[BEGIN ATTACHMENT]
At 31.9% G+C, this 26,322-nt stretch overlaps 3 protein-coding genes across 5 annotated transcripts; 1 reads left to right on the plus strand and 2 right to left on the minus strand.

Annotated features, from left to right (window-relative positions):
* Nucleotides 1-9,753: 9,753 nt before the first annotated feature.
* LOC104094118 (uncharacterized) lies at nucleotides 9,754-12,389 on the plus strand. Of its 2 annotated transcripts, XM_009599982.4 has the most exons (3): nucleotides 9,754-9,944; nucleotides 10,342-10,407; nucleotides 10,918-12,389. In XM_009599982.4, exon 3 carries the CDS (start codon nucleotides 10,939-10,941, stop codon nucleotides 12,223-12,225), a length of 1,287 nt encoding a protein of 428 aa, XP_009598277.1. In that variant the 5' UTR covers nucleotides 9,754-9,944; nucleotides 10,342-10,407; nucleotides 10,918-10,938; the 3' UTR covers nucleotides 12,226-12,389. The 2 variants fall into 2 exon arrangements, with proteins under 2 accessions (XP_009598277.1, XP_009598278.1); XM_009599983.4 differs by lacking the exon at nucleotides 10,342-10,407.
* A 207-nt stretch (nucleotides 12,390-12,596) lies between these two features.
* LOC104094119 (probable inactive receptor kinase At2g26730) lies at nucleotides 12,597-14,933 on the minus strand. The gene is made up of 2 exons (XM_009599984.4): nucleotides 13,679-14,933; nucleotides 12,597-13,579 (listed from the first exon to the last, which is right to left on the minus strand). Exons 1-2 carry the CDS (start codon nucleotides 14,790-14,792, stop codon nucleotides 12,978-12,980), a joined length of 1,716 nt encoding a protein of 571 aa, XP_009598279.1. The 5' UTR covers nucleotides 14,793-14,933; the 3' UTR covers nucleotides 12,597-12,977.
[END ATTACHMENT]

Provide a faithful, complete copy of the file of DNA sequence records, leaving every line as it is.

At 31.9% G+C, this 26,322-nt stretch overlaps 3 protein-coding genes across 5 annotated transcripts; 1 reads left to right on the plus strand and 2 right to left on the minus strand.

Annotated features, from left to right (window-relative positions):
* Nucleotides 1-9,753: 9,753 nt before the first annotated feature.
* LOC104094118 (uncharacterized) lies at nucleotides 9,754-12,389 on the plus strand. Of its 2 annotated transcripts, XM_009599982.4 has the most exons (3): nucleotides 9,754-9,944; nucleotides 10,342-10,407; nucleotides 10,918-12,389. In XM_009599982.4, exon 3 carries the CDS (start codon nucleotides 10,939-10,941, stop codon nucleotides 12,223-12,225), a length of 1,287 nt encoding a protein of 428 aa, XP_009598277.1. In that variant the 5' UTR covers nucleotides 9,754-9,944; nucleotides 10,342-10,407; nucleotides 10,918-10,938; the 3' UTR covers nucleotides 12,226-12,389. The 2 variants fall into 2 exon arrangements, with proteins under 2 accessions (XP_009598277.1, XP_009598278.1); XM_009599983.4 differs by lacking the exon at nucleotides 10,342-10,407.
* A 207-nt stretch (nucleotides 12,390-12,596) lies between these two features.
* LOC104094119 (probable inactive receptor kinase At2g26730) lies at nucleotides 12,597-14,933 on the minus strand. The gene is made up of 2 exons (XM_009599984.4): nucleotides 13,679-14,933; nucleotides 12,597-13,579 (listed from the first exon to the last, which is right to left on the minus strand). Exons 1-2 carry the CDS (start codon nucleotides 14,790-14,792, stop codon nucleotides 12,978-12,980), a joined length of 1,716 nt encoding a protein of 571 aa, XP_009598279.1. The 5' UTR covers nucleotides 14,793-14,933; the 3' UTR covers nucleotides 12,597-12,977.